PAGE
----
Hands-on guidance cuts through our tendency to overthink things and get in our own way. It gives us a new experience which our brain can process later.

It works,  better than words and demonstrations. As a learner you don't always want too much of it because you want to have a go and work it out for yourself. But it seems the best way of guaranteeing more positive than negative experiences at the learning stage.

Also see: Attention, Please / 3 Strokes And You're Out Knowing Your S**t / Diving Into Breaststroke / Fish Fingers / All You Need Is Love


02-Oct-2016 /  written by Ian Cross
Stroke Rehabilitation

Stroke Rehabilitation

What The Physio Doesn’t Tell You

Swimming is frequently recommended by physiotherapists to people with any kind of injury.  Particular strokes are encouraged for specific problems.

But it never makes sense to advise anybody to do anything in water, without knowing what that person’s relationship with the water is like, and how that person swims.

Swimming is more likely to cause or exacerbate injuries than people think.  The water’s obvious advantages may be negated if you don't know how to interact with it properly.

“My physio told me I shouldn't do breaststroke...”

This may be good advice because most people who swim breaststroke aren’t doing themselves any favours, especially those who swim with the head out of the water. 

But really the whole picture of you in the water needs to be seen before meaningful advice can be given.  How are you getting your head out to breathe? How relaxed are your arms? How much force is in the preparation phase of your kick? How much tension is in your ankles?  These are the things that influence the quality of your kick and bring about either strain or freedom in the hips and knees.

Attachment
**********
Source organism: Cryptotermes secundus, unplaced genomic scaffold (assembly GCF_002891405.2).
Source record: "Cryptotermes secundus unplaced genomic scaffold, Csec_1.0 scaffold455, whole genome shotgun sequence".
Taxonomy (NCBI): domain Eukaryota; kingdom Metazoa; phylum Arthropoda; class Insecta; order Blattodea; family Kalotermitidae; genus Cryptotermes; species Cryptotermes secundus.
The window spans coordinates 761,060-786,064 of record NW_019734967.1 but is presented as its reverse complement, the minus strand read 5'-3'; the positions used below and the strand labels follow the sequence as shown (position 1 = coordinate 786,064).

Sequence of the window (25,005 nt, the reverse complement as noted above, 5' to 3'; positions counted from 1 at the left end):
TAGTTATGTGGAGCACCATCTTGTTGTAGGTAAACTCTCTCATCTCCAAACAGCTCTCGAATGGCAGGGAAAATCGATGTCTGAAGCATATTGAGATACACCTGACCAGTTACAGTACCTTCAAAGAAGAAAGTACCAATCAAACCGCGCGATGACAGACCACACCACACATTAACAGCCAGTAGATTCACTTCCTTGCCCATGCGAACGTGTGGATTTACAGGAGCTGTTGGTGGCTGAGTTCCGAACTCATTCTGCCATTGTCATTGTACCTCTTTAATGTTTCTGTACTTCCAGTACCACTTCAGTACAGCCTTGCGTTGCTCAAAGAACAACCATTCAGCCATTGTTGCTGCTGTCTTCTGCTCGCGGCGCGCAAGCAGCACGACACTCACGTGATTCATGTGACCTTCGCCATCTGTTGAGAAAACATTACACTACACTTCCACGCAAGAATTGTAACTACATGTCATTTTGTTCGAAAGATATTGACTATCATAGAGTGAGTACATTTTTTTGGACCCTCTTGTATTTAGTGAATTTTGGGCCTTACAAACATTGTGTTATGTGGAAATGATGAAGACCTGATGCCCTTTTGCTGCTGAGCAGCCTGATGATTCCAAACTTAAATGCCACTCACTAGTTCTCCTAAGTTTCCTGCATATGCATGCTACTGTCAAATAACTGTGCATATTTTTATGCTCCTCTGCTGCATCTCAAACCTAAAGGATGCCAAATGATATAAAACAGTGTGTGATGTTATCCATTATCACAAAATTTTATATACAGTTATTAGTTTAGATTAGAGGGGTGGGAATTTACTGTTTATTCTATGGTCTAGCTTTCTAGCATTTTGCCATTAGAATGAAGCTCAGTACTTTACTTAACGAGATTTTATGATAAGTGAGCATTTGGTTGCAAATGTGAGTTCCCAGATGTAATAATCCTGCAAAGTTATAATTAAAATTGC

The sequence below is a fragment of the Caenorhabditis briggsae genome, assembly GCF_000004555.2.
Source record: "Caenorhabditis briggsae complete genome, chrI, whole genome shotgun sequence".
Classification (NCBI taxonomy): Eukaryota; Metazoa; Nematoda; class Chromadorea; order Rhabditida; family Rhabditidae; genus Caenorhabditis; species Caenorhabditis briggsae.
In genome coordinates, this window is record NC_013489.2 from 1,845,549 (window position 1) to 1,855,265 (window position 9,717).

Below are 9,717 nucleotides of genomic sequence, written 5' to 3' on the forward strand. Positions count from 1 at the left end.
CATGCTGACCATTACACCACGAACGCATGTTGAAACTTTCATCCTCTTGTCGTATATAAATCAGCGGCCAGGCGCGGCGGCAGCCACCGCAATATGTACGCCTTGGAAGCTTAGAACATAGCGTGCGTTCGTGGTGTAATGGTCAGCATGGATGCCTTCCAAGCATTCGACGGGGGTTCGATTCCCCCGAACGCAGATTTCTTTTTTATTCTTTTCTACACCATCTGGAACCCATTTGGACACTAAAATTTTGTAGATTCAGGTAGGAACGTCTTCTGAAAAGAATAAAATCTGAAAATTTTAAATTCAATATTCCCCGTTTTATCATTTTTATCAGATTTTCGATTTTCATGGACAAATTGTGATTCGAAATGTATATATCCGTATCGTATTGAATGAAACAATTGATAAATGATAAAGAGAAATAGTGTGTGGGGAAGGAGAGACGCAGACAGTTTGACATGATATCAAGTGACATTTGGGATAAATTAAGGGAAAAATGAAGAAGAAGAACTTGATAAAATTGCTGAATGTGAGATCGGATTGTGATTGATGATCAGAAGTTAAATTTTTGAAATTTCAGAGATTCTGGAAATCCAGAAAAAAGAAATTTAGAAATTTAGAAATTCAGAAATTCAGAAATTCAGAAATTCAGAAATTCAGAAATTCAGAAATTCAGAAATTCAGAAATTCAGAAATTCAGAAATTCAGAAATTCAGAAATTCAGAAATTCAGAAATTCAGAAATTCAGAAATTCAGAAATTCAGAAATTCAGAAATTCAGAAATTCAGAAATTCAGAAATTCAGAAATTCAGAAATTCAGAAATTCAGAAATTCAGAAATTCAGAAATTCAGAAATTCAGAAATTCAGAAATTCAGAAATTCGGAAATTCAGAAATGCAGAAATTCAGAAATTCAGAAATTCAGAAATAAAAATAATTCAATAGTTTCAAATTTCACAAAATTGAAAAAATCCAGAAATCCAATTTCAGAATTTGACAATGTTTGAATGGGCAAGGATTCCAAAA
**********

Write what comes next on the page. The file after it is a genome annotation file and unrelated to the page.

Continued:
“My physio told me I should swim front crawl to keep my fitness up as I have an injured hamstring from running.”

Whether front crawl will be good for your hamstring injury depends on the way you swim and especially on what your head, neck and back relationship is like in the water.

If you tighten your neck, hold your head too high and arch your lower back,  this makes your legs and hips tense. Your hamstrings need to be soft as they move backwards ready for the kick. Without being aware of this, heading for the pool with a hamstring injury won’t be a good plan. In other words, you may find yourself reproducing the harmful patterns of movement in water that caused your injury on dry land.

“My physio told me I should swim backstroke to open up my chest.”

Last week I worked with a lady with no feeling on one side of her body, after a serious stroke.  

She wanted to show me her one arm backstroke, recommended for opening her chest, which is critically important for her.

She launched into this with a tense neck and no thought of letting the water support her head. This, much more than the paralysis of one side of her body, unbalanced her and took away control of her good arm coming out of the water.  This wasn't going to help her open her chest.

So I put my hands under her head, to encourage her to enjoy the support of the water, and this produced a symmetry in floating she’d thought impossible.